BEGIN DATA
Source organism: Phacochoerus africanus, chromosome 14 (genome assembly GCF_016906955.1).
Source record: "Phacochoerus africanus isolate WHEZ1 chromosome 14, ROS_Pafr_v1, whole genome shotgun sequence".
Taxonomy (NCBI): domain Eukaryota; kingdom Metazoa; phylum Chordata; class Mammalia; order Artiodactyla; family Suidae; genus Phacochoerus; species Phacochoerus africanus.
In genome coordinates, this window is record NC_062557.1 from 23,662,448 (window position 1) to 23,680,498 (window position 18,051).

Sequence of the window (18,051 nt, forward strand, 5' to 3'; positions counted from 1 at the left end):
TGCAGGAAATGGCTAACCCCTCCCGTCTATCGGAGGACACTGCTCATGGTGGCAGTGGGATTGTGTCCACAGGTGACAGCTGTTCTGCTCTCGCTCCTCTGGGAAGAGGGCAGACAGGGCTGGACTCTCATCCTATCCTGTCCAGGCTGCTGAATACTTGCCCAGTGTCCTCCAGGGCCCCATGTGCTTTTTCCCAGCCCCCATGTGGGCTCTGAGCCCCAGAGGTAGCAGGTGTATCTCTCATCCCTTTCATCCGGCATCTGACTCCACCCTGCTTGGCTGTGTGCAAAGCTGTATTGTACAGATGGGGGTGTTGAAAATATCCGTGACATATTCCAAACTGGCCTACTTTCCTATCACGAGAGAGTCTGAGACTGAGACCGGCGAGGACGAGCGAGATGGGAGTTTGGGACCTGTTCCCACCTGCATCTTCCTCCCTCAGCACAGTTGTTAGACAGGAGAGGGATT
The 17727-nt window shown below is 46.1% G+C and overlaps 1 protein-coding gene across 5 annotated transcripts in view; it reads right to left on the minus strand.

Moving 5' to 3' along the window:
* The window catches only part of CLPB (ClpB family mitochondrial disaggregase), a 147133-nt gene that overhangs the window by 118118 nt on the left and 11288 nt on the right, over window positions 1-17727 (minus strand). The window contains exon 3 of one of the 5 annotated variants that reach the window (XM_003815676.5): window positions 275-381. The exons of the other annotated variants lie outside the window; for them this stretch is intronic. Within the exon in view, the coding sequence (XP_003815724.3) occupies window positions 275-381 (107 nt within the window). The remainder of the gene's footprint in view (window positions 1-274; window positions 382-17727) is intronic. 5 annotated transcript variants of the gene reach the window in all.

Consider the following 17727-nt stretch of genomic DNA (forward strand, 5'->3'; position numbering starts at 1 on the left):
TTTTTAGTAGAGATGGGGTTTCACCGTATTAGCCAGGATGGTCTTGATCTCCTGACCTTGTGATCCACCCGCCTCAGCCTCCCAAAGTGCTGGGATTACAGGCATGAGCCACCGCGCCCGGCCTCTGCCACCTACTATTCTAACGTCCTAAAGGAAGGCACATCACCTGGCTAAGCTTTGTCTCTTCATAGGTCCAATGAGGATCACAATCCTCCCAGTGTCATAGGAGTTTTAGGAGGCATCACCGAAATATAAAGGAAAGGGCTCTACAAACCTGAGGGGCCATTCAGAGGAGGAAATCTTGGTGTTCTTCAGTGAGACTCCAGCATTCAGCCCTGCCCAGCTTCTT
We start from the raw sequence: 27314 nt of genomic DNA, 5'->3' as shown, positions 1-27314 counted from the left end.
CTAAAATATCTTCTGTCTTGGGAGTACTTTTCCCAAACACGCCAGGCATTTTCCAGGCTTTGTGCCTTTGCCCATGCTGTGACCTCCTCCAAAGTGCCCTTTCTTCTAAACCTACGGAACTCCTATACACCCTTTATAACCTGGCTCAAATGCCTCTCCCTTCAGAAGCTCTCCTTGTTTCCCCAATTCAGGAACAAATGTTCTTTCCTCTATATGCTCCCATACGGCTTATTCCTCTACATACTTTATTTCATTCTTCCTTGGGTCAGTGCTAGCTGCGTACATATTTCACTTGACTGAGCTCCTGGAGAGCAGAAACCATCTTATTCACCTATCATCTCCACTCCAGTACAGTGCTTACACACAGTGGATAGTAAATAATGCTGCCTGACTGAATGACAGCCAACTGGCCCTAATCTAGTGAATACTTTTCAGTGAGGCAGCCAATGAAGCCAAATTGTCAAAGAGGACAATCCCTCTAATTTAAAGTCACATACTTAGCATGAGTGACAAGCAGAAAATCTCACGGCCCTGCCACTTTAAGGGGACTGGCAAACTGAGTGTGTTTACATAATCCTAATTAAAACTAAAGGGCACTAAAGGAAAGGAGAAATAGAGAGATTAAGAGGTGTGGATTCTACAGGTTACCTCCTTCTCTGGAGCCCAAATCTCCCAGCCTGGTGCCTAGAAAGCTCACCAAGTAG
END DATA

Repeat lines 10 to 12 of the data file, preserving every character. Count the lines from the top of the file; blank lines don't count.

Consider the following 17727-nt stretch of genomic DNA (forward strand, 5'->3'; position numbering starts at 1 on the left):
TTTTTAGTAGAGATGGGGTTTCACCGTATTAGCCAGGATGGTCTTGATCTCCTGACCTTGTGATCCACCCGCCTCAGCCTCCCAAAGTGCTGGGATTACAGGCATGAGCCACCGCGCCCGGCCTCTGCCACCTACTATTCTAACGTCCTAAAGGAAGGCACATCACCTGGCTAAGCTTTGTCTCTTCATAGGTCCAATGAGGATCACAATCCTCCCAGTGTCATAGGAGTTTTAGGAGGCATCACCGAAATATAAAGGAAAGGGCTCTACAAACCTGAGGGGCCATTCAGAGGAGGAAATCTTGGTGTTCTTCAGTGAGACTCCAGCATTCAGCCCTGCCCAGCTTCTT
We start from the raw sequence: 27314 nt of genomic DNA, 5'->3' as shown, positions 1-27314 counted from the left end.